In further reference to FIGS. 1-10, as the trailer tongue jack 26 is raised, the rigid arms 52 automatically raise the back of the spring arms 44. The geometry and positioning of the rigid arms 52 reduces the forces and stress on the jack 26, in the angle θ (shown most clearly in FIG. 3) that the rigid arms 52 form relative to horizontal at a point of initial engagement with the cross-piece member 46, and in the leverage advantage ratio provided as described above. The further the spring bars 44 are lifted, the greater is the tension produced. The rigid arms 52 compensate by increasing the leverage advantage ratio as the angle θ progressively lessens while the rigid arms 52 are pivoted closer to horizontal as the jack 26 provides input force (lifting input force).

The angle θ may be within a range of zero degrees and forty-five degrees relative to the ground upon which the trailer (not shown) and/or towing vehicle (not shown) reside. The angle θ may in some optimal cases be between about ten degrees and twenty degrees relative to horizontal at a point of initial engagement of the rigid arms 52 with the cross-piece member 46. The angle θ may, for example, be fifteen degrees, or any other suitable angle, which, if desired, could even be outside the range of ten degrees and twenty degrees relative to horizontal at a point of initial engagement of the rigid arms 52 with the cross-piece member 46, such as, for example, within a range of ten degrees and 40 degrees. Of course, the angle θ may be any angle, greater or less than forty-five degrees, as to any angle that turns out to be necessary or desirable to render operative or optimal or desired any version of an embodiment of the invention.

It is further to be understood that the phrase “point of initial engagement” may occur at different times for different configurations of the invention and, for example, the initial engagement of the rigid arm(s) with the cross-piece member may occur before or after the towing vehicle is connected to the trailer hitch. Regardless of when the point of initial engagement of the rigid arms 52 with the cross-piece member 46 occurs, there is a point at which it does occur, and the angular relationships shown by angles θ and β are significant at that point, as described above and below.

It will be further appreciated that the spring arms 44 form an angle β relative to horizontal, which may be smaller than the angle θ. When the spring arms 44 reside in their natural, unbiased positions, the angle β may be within a range of zero to twenty degrees. The angle β may in some optimal cases be about eight degrees relative to horizontal, when the spring arms 44 reside in their natural, unbiased positions. The angle θ may be larger than the angle β by at least ten degrees, and it may also be larger than angle β by at least twenty degrees, for example. It is also possible that angles θ and β could be equal at a point of initial engagement of the rigid arms 52 with the cross-piece member 46. Of course, the angle β may be any angle, greater or less than twenty degrees which may be necessary or desirable to render operative or optimal or desired version of an embodiment of the invention.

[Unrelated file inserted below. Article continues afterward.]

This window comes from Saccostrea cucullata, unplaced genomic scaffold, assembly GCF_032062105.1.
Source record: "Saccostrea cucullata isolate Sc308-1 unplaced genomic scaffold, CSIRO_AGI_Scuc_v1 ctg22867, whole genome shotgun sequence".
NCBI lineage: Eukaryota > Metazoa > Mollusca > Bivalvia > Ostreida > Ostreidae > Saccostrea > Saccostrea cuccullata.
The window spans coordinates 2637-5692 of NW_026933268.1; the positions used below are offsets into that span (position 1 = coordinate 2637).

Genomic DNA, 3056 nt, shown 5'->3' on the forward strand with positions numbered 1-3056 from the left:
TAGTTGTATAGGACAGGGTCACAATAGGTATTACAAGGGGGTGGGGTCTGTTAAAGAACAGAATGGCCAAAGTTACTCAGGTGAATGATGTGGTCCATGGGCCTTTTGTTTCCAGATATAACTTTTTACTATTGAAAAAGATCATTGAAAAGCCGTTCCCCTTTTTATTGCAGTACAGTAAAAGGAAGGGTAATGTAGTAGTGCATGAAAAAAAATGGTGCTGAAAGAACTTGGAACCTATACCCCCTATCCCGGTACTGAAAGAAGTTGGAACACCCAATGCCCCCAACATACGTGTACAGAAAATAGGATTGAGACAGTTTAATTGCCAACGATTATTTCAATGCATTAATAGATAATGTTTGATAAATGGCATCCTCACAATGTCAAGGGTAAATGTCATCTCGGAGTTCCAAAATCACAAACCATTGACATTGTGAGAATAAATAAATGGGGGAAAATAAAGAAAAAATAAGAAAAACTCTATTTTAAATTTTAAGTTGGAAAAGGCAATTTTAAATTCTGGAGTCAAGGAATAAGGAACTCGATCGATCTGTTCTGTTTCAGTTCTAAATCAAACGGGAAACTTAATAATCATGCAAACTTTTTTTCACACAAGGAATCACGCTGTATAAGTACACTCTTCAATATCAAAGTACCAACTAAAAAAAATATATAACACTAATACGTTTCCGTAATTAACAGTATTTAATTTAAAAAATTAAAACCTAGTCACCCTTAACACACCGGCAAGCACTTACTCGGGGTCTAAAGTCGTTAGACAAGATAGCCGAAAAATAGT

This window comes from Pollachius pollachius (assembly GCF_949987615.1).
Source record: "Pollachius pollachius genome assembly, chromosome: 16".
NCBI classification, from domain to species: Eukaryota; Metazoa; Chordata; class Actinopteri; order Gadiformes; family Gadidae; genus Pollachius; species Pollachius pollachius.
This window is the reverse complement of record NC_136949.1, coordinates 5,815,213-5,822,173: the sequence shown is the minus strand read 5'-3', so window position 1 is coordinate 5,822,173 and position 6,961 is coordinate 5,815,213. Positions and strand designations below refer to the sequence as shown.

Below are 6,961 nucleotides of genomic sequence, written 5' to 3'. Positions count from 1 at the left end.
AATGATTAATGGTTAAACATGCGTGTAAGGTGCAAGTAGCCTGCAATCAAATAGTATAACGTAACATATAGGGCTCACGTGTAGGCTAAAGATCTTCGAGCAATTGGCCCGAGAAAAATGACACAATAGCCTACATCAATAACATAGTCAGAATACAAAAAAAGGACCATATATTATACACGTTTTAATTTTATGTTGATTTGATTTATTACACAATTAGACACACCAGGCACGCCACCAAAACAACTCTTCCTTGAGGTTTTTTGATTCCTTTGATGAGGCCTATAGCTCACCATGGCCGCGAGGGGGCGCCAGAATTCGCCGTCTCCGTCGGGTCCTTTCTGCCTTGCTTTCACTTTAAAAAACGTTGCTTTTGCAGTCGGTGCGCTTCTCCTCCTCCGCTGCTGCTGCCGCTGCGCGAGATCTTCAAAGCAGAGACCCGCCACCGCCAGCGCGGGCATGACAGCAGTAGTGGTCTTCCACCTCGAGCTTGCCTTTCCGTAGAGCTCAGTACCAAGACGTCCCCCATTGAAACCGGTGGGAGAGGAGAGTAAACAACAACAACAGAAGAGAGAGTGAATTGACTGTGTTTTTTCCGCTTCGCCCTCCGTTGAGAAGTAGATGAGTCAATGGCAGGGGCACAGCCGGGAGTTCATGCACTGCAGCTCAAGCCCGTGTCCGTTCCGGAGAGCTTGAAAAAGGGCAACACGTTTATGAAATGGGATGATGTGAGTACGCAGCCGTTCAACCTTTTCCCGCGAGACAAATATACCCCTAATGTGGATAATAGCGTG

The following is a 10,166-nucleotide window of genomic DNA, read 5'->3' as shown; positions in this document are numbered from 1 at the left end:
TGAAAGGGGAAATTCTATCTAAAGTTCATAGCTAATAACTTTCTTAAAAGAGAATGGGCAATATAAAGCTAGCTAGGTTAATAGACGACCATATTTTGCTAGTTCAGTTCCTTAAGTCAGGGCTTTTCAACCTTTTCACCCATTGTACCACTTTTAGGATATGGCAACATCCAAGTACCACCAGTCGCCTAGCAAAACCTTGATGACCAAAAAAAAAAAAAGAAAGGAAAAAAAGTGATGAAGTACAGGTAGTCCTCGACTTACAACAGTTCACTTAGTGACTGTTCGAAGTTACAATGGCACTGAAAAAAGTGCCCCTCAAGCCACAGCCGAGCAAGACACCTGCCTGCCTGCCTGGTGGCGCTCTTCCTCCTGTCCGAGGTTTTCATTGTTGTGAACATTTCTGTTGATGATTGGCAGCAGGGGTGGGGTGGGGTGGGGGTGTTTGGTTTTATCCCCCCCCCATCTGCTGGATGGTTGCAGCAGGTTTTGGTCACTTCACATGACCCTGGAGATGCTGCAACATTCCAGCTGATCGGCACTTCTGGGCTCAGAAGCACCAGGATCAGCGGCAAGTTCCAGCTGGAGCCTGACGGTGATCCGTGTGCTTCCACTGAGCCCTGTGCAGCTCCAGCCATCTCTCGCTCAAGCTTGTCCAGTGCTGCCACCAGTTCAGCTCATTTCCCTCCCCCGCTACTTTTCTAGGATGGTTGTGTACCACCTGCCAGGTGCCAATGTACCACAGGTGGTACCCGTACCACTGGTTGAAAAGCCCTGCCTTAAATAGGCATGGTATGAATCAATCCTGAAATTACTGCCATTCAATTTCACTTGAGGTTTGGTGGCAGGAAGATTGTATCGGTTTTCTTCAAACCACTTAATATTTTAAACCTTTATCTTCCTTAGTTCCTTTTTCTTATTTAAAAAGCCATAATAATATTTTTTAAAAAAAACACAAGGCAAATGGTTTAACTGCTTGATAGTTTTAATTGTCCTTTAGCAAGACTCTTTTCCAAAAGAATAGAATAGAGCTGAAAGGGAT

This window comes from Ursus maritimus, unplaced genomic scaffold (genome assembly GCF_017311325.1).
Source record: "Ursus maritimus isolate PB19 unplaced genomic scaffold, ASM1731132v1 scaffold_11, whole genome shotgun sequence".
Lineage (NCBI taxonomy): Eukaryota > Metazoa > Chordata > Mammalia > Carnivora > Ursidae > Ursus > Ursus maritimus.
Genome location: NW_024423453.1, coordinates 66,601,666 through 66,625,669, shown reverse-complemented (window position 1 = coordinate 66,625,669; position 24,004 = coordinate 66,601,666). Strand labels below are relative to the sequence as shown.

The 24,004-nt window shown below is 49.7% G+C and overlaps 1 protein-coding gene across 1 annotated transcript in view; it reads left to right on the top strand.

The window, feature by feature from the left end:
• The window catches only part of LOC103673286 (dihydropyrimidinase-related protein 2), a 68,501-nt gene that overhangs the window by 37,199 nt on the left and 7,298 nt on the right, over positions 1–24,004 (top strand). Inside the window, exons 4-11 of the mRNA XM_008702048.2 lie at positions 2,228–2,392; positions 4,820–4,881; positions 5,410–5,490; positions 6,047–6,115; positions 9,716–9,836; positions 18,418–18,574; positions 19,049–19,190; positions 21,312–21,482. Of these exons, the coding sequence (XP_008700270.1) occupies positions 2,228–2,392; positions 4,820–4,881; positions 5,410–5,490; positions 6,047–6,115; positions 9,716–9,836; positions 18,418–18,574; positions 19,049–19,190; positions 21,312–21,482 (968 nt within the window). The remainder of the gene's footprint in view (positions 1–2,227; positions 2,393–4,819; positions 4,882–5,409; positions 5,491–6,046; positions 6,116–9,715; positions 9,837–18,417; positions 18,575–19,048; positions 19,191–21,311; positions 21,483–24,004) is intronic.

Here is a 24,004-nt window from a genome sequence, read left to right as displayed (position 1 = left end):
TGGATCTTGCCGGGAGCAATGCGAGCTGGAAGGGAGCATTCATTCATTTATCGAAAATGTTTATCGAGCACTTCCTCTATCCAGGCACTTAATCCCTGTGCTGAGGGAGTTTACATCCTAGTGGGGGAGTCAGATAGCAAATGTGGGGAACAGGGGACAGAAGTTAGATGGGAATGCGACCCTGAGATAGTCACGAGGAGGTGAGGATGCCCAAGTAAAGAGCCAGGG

In all cases involving the angles θ and β, as the θ angle is decreased by operation of the invention, so too does the angle β decrease in tandem with decreases of the angle θ. The eventual decrease of the angle β creates tensions in the spring arms 44 for effectively balancing and distributing the weight on the tow vehicle (not shown in FIGS. 3-6).

In reference to FIG. 7, when the tow vehicle starts a turn, the hitch ball and spring bar head (which reside beneath the connecting portion 24A of coupler 24) rotate, pulling one of the spring bars 44 forward and the other back. Since the aft ends of the spring bars 44 are supported by and slide on the rigid arms 52, the considerable friction generated by the spring bar pressure provides a powerful motion dampening effect

Referring now to FIGS. 11 and 12, another exemplary embodiment of a mechanical linkage 120 pursuant to the present disclosure is shown. As before, the mechanical linkage 120 may be installed onto a tongue 122 of a trailer 124. The tongue 122 of the trailer 124 may include a trailer jack 126 having a support post 128 for supporting the weight of the tongue 122 when the trailer 124 is disconnected from a tow vehicle 130. The support post 128 may be operable between a lowered position and a raised position. In particular, the jack 126 may include a hand-operated crank 132 for allowing a user to raise and lower the support post 128. In another embodiment of the present disclosure, the jack 126 may be operated by an electric motor in lieu of the hand-operated crank 132.

The tongue 122 may further include a coupler 134 for connecting the trailer 124 to a ball 136 of a hitch 138. The hitch 138 may include a shank 140 for engaging a receiver 142 (FIG. 12) of the tow vehicle 130. Extending rearwardly from the hitch 138 may be a pair of spring arms 144, although only one is visible in FIGS. 11-12. As before, the purpose of the spring arms 144 may be to evenly distribute the weight of the tongue 122 of the trailer 124 to the tow vehicle 130.